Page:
I would love to be able to say that no student ever falls through the cracks and that CCHS always pegs the strengths of every student and develops those talents completely. That isn’t true, unfortunately. Our class sizes are way too large and the school year way too short. Some kids, however, do find their strengths in abilities such as automotive, fashion merchandising, hospitality industry, plumbing, electrical etc etc. When they choose these industries, I don’t believe these are “lesser” or less intelligent choices. If the school leaves ONLY a junior college or trade school choice because students haven’t been given the opportunity to master the A-G requirements, then the school has failed its students. It’s too bad we can’t make all students accept and master the opportunities that are offered to all.
Nanci August 31, 2011 at 07:16 PM
@Peter. The high school (with Mr. Farris as part of the leadership) and the district made several significant changes in the past year or so to increase the percentage of kids who meet the A-G requirements and generally are better prepared. Most significantly (as far as I know), the high school graduation requirements were changed to add a year of language and a year of math to graduate. This is a big change and I believe Mr. Farris was saying that he's going to continue with the plans to make this change a success (i.e., continue on the path that he helped create).
Corky Jackson September 07, 2011 at 07:19 PM
I'm curious what Mr. Farris thinks about the Culver City School District's continuing using Polystyrene (Styrofoam) trays for hot food for the students, after the U.S. Dept of Health has deemed the Styrene in Styrofoam a "carcinogen?" Our students are being exposed to this every day. Here's the link to the story about the carcinogen designation: http://www.nytimes.com/2011/06/11/health/11cancer.html?_r=2&partner=rss&emc=rss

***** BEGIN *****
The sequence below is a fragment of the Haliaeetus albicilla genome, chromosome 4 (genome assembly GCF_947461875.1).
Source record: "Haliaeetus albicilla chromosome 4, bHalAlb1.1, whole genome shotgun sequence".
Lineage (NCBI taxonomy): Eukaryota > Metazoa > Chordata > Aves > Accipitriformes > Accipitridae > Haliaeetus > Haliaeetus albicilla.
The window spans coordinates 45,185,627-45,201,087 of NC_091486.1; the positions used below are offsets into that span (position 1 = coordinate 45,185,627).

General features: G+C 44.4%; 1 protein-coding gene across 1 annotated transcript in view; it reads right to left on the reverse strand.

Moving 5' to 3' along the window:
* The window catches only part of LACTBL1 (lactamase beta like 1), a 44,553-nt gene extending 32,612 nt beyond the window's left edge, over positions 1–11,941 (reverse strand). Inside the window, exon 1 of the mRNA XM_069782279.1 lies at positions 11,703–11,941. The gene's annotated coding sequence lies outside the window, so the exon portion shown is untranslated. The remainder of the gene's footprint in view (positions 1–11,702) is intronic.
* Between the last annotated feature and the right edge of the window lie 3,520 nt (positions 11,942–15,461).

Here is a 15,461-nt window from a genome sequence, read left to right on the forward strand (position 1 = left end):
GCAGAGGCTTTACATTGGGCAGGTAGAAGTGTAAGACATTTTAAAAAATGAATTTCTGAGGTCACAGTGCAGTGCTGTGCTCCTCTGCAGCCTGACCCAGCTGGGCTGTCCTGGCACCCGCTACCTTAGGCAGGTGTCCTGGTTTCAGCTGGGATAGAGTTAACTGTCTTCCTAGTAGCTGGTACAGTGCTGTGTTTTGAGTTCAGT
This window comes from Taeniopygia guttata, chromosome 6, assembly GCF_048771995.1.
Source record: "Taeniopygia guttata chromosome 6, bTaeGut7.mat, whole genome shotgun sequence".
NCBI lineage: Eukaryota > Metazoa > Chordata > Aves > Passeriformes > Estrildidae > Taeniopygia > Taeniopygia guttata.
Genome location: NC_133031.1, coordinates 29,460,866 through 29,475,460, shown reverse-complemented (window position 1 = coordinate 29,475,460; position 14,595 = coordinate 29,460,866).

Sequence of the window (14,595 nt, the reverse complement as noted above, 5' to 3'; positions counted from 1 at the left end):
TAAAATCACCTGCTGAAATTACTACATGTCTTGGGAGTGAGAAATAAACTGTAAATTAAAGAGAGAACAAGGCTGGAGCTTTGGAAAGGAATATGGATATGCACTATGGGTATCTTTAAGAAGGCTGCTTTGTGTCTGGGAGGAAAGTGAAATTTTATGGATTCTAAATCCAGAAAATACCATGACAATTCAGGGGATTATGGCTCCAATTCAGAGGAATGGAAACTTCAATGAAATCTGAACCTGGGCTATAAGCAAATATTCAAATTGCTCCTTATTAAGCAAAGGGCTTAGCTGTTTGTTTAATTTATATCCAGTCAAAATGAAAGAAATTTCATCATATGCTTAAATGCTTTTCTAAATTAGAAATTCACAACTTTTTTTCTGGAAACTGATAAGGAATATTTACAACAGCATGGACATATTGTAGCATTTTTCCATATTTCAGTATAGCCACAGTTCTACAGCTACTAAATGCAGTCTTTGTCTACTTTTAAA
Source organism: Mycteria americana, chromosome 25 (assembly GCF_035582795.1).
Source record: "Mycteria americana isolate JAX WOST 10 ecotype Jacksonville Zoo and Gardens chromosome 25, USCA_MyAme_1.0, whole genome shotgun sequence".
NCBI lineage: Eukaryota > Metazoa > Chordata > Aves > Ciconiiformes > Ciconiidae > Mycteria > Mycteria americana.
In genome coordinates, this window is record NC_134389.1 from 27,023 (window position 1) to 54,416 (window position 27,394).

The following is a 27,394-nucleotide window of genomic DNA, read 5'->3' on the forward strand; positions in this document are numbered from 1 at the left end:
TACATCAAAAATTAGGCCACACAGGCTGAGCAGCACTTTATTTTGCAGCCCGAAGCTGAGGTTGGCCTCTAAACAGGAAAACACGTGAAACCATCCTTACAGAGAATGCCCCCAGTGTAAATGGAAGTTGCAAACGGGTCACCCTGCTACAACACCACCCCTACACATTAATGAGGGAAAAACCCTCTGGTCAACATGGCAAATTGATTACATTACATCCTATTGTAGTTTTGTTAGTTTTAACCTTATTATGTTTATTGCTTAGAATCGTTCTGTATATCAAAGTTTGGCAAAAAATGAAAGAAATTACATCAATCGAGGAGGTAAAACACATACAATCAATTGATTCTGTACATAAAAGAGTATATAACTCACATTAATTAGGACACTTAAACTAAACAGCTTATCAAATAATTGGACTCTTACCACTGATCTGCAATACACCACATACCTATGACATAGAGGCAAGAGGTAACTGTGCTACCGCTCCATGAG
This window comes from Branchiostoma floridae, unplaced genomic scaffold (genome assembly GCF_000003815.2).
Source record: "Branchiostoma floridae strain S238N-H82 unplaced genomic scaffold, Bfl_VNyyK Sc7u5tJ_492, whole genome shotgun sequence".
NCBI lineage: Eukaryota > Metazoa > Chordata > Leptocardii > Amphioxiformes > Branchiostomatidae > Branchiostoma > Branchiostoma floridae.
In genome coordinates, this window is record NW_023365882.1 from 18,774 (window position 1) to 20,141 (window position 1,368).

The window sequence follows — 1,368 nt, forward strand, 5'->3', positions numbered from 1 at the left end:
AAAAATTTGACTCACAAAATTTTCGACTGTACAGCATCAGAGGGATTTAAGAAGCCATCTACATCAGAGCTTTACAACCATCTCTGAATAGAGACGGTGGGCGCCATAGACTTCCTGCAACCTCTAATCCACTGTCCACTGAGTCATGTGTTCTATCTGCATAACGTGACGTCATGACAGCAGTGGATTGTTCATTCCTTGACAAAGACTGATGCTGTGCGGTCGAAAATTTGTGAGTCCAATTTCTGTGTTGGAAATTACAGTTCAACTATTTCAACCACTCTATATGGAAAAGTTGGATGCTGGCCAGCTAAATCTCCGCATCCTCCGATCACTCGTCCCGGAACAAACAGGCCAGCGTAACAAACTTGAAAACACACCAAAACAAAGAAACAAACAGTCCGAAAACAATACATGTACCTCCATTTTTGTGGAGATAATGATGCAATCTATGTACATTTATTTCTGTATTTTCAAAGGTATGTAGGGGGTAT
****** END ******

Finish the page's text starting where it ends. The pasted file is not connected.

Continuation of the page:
Dennis Sluman September 25, 2011 at 01:19 AM
Six year stint in community college, found his way to UCLA and "lucked out" finding his way to CCHS? Are you kidding? "Our scores have continued to increase each year and we’ve targeted certain programs each year. We’ve built a team within our teaching staff and our faculty. We’ll just be able to keep that pace because I was really working hand-in-hand with Dr. Magee for the last four years." Of course our scores have increased, there was only one way to go, UP. He has been at CCHS for 10 years, but we are going to stay the course for now. We have a second rate high school right now. "They’re graduating, but they’re not quite finishing the requirements necessary to be eligible for college." Are you kidding? This has mediocrity written all over it. This was the best we could find? As an alum this explains a lot about CCUSD. We can kid ourselves, but our reputation is not what it once was.